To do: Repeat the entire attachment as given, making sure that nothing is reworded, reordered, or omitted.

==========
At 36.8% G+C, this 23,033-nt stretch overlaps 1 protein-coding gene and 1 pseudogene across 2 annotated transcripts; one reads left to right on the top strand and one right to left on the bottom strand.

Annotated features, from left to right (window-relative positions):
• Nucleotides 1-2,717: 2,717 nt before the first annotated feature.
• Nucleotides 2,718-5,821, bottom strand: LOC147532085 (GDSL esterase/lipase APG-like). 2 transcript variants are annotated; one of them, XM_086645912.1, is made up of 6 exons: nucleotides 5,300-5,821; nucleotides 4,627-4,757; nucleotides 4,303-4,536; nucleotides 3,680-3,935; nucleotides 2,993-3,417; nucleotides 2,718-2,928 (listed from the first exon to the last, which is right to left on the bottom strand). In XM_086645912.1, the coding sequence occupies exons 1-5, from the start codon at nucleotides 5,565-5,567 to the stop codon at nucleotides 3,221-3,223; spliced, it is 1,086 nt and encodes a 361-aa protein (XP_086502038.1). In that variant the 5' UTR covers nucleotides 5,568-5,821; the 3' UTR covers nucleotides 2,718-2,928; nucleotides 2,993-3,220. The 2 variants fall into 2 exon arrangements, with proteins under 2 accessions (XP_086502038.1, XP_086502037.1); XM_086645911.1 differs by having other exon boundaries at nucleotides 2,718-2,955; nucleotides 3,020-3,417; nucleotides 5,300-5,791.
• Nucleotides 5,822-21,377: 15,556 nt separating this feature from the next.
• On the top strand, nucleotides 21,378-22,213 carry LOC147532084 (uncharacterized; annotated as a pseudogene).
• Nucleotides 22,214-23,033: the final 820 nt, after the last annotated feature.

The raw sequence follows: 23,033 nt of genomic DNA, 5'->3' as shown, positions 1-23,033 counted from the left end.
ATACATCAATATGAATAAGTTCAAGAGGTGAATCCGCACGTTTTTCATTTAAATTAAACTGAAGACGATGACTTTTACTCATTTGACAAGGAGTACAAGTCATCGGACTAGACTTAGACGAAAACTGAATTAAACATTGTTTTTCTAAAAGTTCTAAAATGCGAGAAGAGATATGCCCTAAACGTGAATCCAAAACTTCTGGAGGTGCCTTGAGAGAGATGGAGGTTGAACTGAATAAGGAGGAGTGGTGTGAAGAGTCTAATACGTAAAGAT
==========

At 36.8% G+C, this 23,033-nt stretch overlaps 1 protein-coding gene and 1 pseudogene across 2 annotated transcripts; one reads left to right on the top strand and one right to left on the bottom strand.

Annotated features, from left to right (window-relative positions):
• Nucleotides 1-2,717: 2,717 nt before the first annotated feature.
• Nucleotides 2,718-5,821, bottom strand: LOC147532085 (GDSL esterase/lipase APG-like). 2 transcript variants are annotated; one of them, XM_086645912.1, is made up of 6 exons: nucleotides 5,300-5,821; nucleotides 4,627-4,757; nucleotides 4,303-4,536; nucleotides 3,680-3,935; nucleotides 2,993-3,417; nucleotides 2,718-2,928 (listed from the first exon to the last, which is right to left on the bottom strand). In XM_086645912.1, the coding sequence occupies exons 1-5, from the start codon at nucleotides 5,565-5,567 to the stop codon at nucleotides 3,221-3,223; spliced, it is 1,086 nt and encodes a 361-aa protein (XP_086502038.1). In that variant the 5' UTR covers nucleotides 5,568-5,821; the 3' UTR covers nucleotides 2,718-2,928; nucleotides 2,993-3,220. The 2 variants fall into 2 exon arrangements, with proteins under 2 accessions (XP_086502038.1, XP_086502037.1); XM_086645911.1 differs by having other exon boundaries at nucleotides 2,718-2,955; nucleotides 3,020-3,417; nucleotides 5,300-5,791.
• Nucleotides 5,822-21,377: 15,556 nt separating this feature from the next.
• On the top strand, nucleotides 21,378-22,213 carry LOC147532084 (uncharacterized; annotated as a pseudogene).
• Nucleotides 22,214-23,033: the final 820 nt, after the last annotated feature.

The raw sequence follows: 23,033 nt of genomic DNA, 5'->3' as shown, positions 1-23,033 counted from the left end.
ATACATCAATATGAATAAGTTCAAGAGGTGAATCCGCACGTTTTTCATTTAAATTAAACTGAAGACGATGACTTTTACTCATTTGACAAGGAGTACAAGTCATCGGACTAGACTTAGACGAAAACTGAATTAAACATTGTTTTTCTAAAAGTTCTAAAATGCGAGAAGAGATATGCCCTAAACGTGAATCCAAAACTTCTGGAGGTGCCTTGAGAGAGATGGAGGTTGAACTGAATAAGGAGGAGTGGTGTGAAGAGTCTAATACGTAAAGAT